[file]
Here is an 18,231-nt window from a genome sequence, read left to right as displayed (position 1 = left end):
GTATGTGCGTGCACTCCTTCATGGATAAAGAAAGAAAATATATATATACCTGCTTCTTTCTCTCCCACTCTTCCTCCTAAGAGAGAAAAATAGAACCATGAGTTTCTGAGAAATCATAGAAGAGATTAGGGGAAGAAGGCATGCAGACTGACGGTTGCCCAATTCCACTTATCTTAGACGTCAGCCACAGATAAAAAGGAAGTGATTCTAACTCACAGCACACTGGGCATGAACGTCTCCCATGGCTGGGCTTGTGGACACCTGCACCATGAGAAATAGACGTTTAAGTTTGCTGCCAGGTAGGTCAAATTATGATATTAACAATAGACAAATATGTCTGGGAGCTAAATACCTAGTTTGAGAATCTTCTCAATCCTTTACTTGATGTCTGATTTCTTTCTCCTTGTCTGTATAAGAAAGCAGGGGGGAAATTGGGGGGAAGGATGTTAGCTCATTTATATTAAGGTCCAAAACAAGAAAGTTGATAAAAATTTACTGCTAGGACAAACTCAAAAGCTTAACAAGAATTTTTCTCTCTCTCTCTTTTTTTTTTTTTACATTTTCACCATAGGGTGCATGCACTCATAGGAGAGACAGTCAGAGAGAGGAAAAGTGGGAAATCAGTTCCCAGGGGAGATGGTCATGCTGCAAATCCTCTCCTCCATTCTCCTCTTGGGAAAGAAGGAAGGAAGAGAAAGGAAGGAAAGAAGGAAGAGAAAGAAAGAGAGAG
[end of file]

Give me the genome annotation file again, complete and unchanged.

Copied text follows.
Here is an 18,231-nt window from a genome sequence, read left to right as displayed (position 1 = left end):
GTATGTGCGTGCACTCCTTCATGGATAAAGAAAGAAAATATATATATACCTGCTTCTTTCTCTCCCACTCTTCCTCCTAAGAGAGAAAAATAGAACCATGAGTTTCTGAGAAATCATAGAAGAGATTAGGGGAAGAAGGCATGCAGACTGACGGTTGCCCAATTCCACTTATCTTAGACGTCAGCCACAGATAAAAAGGAAGTGATTCTAACTCACAGCACACTGGGCATGAACGTCTCCCATGGCTGGGCTTGTGGACACCTGCACCATGAGAAATAGACGTTTAAGTTTGCTGCCAGGTAGGTCAAATTATGATATTAACAATAGACAAATATGTCTGGGAGCTAAATACCTAGTTTGAGAATCTTCTCAATCCTTTACTTGATGTCTGATTTCTTTCTCCTTGTCTGTATAAGAAAGCAGGGGGGAAATTGGGGGGAAGGATGTTAGCTCATTTATATTAAGGTCCAAAACAAGAAAGTTGATAAAAATTTACTGCTAGGACAAACTCAAAAGCTTAACAAGAATTTTTCTCTCTCTCTCTTTTTTTTTTTTTACATTTTCACCATAGGGTGCATGCACTCATAGGAGAGACAGTCAGAGAGAGGAAAAGTGGGAAATCAGTTCCCAGGGGAGATGGTCATGCTGCAAATCCTCTCCTCCATTCTCCTCTTGGGAAAGAAGGAAGGAAGAGAAAGGAAGGAAAGAAGGAAGAGAAAGAAAGAGAGAG